Three-wheeled cars offer unique advantages in aerodynamic design and build costs, but they also work from a fundamental disadvantage in terms of handling. Put simply, three wheels can not possibly generate the same levels of mechanical grip as a four-wheel design. EV startup Aptera, which recently unveiled its “design intent” 2e EV, found out just how hard it can be to make a three-wheeled design operate to mainstream standards during shakedowns for the Automotive X-Prize in which it is competing.
Aptera’s difficulties centered on the lane-change test, in which the vehicle must accelerate to 45 mph and then maneuver through a simulated lane change without contacting the cones that delineate the course. Consumer Reports describes Aptera’s issues:
Watched by a large group, including many note-taking and video-taping team members, the three-wheeled Aptera car struggled to find a clean run. More than two dozen attempts were made, with the car routinely sliding enough to topple several cones. In watching, it seemed natural to question how difficult this test is to pass. However, all current production vehicles, from small cars to large trucks, can successfully negotiate this test. We expect the Auto X Prize finalists to do the same.
The video above shows just how wild the three-wheeled wobbling was. Aptera, meanwhile is downplaying its struggles, describing the ordeal in its April newsletter thusly:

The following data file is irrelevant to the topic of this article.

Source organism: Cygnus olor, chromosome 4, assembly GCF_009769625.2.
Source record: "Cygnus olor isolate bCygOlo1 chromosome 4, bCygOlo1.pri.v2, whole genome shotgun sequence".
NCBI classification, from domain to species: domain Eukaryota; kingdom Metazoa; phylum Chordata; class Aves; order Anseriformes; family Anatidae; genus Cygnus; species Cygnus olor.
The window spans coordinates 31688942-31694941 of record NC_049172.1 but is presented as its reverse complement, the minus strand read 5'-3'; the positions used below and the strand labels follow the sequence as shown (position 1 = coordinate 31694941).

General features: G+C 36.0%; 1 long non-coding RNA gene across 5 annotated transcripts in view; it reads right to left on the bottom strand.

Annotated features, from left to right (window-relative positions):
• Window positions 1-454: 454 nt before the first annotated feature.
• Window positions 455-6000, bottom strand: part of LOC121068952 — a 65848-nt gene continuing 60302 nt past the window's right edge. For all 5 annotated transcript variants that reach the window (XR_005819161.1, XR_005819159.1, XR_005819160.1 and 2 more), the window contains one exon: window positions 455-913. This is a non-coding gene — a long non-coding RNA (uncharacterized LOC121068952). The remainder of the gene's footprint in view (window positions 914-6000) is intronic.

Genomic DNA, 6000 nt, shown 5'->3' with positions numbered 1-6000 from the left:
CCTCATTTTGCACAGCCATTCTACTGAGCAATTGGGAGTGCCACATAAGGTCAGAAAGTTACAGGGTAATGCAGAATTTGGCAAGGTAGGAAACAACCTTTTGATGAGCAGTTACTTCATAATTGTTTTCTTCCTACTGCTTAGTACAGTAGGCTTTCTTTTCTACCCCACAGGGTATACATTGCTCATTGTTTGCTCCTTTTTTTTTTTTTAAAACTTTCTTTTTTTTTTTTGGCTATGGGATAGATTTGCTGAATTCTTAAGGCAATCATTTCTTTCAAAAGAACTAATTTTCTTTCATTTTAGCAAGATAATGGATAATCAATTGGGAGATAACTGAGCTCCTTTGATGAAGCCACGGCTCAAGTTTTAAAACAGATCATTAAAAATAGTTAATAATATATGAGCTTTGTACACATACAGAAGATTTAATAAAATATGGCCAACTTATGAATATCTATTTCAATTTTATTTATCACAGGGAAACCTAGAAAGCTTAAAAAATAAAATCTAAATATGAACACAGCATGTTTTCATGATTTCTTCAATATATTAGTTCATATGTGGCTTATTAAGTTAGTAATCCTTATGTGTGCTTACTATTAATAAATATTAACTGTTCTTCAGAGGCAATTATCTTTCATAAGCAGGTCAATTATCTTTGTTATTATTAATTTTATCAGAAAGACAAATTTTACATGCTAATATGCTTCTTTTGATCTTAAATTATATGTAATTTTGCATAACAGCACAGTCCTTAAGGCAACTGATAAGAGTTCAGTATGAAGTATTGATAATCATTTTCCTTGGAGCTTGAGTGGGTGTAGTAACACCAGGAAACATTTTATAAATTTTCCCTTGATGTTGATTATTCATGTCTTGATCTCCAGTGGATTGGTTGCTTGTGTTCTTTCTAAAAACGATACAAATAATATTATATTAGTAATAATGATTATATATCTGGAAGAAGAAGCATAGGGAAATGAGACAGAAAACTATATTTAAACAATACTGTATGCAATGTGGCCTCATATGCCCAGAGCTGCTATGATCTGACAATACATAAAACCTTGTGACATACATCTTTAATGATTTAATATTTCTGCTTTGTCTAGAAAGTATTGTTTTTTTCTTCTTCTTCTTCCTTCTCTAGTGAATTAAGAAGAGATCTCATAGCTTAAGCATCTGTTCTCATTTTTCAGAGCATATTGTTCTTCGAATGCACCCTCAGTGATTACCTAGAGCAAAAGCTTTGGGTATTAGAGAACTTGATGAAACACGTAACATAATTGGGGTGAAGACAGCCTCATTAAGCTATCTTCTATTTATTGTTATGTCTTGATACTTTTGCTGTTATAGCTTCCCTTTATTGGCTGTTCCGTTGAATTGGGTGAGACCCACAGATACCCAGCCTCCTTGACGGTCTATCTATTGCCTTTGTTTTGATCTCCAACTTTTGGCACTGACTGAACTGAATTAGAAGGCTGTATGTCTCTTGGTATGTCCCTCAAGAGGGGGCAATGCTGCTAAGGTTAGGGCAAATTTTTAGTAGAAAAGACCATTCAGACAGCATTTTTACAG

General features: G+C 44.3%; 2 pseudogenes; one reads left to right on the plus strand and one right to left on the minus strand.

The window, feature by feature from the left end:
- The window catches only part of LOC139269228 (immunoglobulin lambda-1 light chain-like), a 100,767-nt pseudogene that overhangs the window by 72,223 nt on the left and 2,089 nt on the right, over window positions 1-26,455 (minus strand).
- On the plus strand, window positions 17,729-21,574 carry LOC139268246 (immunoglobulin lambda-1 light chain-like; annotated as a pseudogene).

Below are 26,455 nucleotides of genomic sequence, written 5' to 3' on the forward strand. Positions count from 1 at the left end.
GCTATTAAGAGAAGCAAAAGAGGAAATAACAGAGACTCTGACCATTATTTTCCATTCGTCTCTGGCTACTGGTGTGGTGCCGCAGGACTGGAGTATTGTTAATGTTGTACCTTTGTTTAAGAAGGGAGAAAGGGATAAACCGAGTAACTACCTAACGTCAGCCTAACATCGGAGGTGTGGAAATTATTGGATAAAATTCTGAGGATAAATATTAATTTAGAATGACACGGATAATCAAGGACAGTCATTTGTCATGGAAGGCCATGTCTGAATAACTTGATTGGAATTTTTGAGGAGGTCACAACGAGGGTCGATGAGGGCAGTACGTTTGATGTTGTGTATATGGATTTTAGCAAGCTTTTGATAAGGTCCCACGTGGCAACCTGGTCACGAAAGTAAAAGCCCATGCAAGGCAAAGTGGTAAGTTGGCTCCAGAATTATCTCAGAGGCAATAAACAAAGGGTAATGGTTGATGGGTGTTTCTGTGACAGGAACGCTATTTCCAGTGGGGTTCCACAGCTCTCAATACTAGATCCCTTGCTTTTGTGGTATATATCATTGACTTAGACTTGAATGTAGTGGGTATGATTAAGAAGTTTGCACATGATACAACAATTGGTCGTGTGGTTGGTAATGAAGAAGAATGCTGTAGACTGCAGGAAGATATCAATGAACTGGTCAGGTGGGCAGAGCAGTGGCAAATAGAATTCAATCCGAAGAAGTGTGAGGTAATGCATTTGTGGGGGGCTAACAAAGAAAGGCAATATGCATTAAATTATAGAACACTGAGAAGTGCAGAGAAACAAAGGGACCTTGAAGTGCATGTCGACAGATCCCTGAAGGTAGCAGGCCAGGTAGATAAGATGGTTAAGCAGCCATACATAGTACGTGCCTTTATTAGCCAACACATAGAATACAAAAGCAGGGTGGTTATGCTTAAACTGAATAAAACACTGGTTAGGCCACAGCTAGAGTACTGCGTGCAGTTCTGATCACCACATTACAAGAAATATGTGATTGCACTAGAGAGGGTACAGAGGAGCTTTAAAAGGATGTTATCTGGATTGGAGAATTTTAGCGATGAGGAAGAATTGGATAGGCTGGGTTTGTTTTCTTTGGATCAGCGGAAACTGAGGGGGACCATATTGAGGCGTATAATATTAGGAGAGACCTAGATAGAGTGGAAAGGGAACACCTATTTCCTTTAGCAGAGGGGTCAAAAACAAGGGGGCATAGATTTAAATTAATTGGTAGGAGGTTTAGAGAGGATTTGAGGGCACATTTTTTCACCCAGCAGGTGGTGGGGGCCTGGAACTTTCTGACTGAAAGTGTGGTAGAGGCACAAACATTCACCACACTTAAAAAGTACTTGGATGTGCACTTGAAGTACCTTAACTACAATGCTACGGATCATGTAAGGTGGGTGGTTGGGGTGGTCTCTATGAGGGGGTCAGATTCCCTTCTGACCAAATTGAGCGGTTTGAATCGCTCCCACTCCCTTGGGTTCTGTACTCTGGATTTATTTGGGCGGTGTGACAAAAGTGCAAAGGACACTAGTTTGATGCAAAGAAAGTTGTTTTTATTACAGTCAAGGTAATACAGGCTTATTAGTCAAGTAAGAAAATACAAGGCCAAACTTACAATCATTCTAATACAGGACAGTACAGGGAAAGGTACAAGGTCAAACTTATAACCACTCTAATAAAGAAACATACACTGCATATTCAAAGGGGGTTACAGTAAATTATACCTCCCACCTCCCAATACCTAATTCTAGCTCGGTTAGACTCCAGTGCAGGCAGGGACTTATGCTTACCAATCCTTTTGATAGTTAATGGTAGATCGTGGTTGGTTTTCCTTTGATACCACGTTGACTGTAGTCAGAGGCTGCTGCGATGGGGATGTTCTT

The first dynamic event was the 0 – 60 mph acceleration, followed closely by the 60 – 0 mph deceleration event, which provided little challenge for the 2e. After a few short passes, the team was off to the next event: the double-lane-change maneuver, which was not as much of a cakewalk. Without the benefit of prior ride development, the 2e repeatedly passed through the course, but 1 – 1.5 mph below the required speed. The challenge was particularly frustrating because the double-lane-change is a standard part of Aptera’s development plan, but the team simply hadn’t had the opportunity to tune the vehicle yet.
Passing the gate was the only option, so the Aptera team loaded up on caffeine and worked into the night to adjust the suspension for better handling through the course. Then, when the call came for Aptera to retake the test, the team showed up at the track with tuning gear in hand and iterated the vehicle set-up right there on the track until it floated through the trap at the mandated speed.
In other words, the “production intent” 2e has had no suspension tuning done to it. And, as disgruntled fans at the Aptera Forum note, the “production intent” design’s inclusion of weight-adding luxuries like cupholders and roll-up windows likely added to the 2e’s woes. Chalk up another bit of evidence in support of critics like former Tesla PR man Darryl Siry, who argues that:
If Aptera had launched a limited volume run of vehicles in 2008 to rabid early adopters who would never complain about roll down windows they would be well on their way to a better product, would have more market traction, and would have loads more credibility.
Good luck getting that genie back in the bottle.
[UPDATE: Aptera passed the handling text the next day, according to a rep from the marketing/communications firm PCGCampbell]